[0025] When top cover 150 is pressed on to carrier 100, the end portions 154 extend over the endwalls 110 of the carriage. Flanges 155 on end portions 154 latch onto the bottom surface 113 of endwalls 110 (shown in FIGS. 2 and 3) to provide a secure connection between carrier 100 and top cover 150. The downwardly extending lip 156 of the top cover 150 extends over the perimeter of the top surface 112 of carrier 100 to make a sealing connection with the carrier 100.

[0026] When top cover 150 is pressed on to carrier 100, the longitudinally extending supports 158 press against the outside diameters of any disks held in the carrier 100. Thus, in accordance with an embodiment of the present invention, the disks held in carrier 100 are aligned and spaced by grooves 108, but are held in placed by the longitudinal supports 158. Advantageously, longitudinal supports 158 place no compression along the thickness of the disks and only a minimal compression along edge of the disks. While FIG. 6 shows supports 158 extending to and contacting end portions 154, it should be understood that supports 158 need not contact end portions 154, but should extend at least over all the grooves 108 so that all the disks held in the container 100 will be in contact with supports 158. Because the supports 158 extend in a longitudinal direction, there is no need to align supports 158 with disks held in carrier 100. In addition, the downwardly projecting supports 158 advantageously provide rigidity to top cover 150.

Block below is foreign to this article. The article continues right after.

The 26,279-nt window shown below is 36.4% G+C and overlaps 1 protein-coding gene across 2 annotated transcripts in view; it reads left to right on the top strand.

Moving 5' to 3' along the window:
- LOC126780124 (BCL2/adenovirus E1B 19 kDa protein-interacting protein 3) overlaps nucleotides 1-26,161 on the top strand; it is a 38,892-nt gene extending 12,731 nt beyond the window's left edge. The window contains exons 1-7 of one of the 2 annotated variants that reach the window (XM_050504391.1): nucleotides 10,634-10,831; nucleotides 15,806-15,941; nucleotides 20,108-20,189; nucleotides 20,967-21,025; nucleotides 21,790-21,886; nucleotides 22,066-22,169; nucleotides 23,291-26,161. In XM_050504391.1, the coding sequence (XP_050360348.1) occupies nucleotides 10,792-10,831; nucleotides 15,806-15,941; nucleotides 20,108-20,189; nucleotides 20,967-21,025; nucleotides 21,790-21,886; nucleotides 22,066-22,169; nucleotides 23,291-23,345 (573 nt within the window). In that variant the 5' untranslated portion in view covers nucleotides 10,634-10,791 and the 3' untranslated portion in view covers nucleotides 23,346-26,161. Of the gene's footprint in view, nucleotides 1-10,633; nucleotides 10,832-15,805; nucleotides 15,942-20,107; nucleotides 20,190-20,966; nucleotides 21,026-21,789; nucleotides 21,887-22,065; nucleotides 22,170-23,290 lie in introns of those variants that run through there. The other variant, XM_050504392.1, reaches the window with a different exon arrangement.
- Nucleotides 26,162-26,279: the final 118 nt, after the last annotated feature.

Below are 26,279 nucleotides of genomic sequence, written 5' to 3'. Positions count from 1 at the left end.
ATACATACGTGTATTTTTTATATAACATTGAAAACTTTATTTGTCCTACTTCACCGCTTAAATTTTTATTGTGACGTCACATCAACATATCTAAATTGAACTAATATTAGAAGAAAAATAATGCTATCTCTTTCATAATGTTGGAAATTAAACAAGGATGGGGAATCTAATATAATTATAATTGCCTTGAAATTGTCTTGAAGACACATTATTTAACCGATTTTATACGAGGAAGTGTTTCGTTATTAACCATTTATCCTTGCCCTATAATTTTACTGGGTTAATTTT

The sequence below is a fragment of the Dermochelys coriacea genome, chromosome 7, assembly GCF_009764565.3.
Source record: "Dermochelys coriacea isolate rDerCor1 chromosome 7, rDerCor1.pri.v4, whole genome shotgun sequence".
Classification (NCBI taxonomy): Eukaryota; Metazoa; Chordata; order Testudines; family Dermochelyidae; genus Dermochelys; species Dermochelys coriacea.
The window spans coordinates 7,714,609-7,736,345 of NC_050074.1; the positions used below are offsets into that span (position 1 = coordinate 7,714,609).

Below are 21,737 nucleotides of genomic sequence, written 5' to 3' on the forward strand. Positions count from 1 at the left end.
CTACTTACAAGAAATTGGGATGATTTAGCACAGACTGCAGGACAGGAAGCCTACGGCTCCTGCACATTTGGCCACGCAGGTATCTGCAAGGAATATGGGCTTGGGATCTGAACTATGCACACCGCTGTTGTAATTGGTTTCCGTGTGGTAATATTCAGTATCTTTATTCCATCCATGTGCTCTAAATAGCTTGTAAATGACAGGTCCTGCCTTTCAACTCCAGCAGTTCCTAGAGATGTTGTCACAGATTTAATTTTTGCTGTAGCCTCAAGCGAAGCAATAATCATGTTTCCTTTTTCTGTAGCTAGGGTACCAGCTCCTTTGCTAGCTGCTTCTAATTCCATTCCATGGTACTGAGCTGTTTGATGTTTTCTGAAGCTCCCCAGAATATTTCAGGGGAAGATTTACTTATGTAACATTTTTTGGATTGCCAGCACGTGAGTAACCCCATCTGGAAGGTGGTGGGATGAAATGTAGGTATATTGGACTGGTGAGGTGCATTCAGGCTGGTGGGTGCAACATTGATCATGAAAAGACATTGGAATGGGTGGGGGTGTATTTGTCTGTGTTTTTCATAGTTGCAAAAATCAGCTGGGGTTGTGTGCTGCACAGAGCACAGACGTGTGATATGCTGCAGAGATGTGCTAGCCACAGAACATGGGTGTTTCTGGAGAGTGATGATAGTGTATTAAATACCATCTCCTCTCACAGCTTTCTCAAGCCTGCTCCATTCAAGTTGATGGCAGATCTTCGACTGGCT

[0027] The distance that supports 158 extend downward is determined by several factors including their distance from the center of the top cover 150, the depth of the carrier 100 and the radius of curvature of the disks being held in the carrier 100. In one embodiment, the supports 158 extend downwardly from the top portion 152 by a distance D158 of approximately 9.149 mm and have a thickness T158 of approximately 1.57 mm. In one embodiment, the supports 158 are beveled, e.g., by 16 degrees, to minimize contact area with any disks held in carrier 100 and reduce the amount of force exerted on the disk by allowing easier deflection of the support 158. The lip 156 of top cover 150 may extend downward by a distance D156 of approximately 3.18 mm. Of course, if desired top cover 150 may have other dimensions. Further, if desired one longitudinally extending support that extends downwardly from the center of the top surface 152 may be used in place of the two supports 158 shown in FIG. 6.

[0028] FIGS. 8 and 9 are respective isometric and end views of a bottom cover 180 that is used with carrier 100. Bottom cover 180 includes a bottom plate 182 and a raised portion 184 on the bottom plate 182. Raised portion 184 fits into bottom opening 104 of carrier 100 to make a sealing connection with the carrier 100. Bottom cover 180 also includes tabs 186, which include pegs 188. When bottom cover 180 is pressed onto carrier 100, pegs 188 snap fit into holes 110a in the endwalls 110 of carrier 100 thereby securing bottom cover 180 to carrier 100. Bottom cover 180 includes notches 183 at the ends of bottom plate 182 to accommodate the bottom of end portions 154 of the top cover 150. Bottom cover 180 may be manufactured from the same material as described in reference to top cover 150.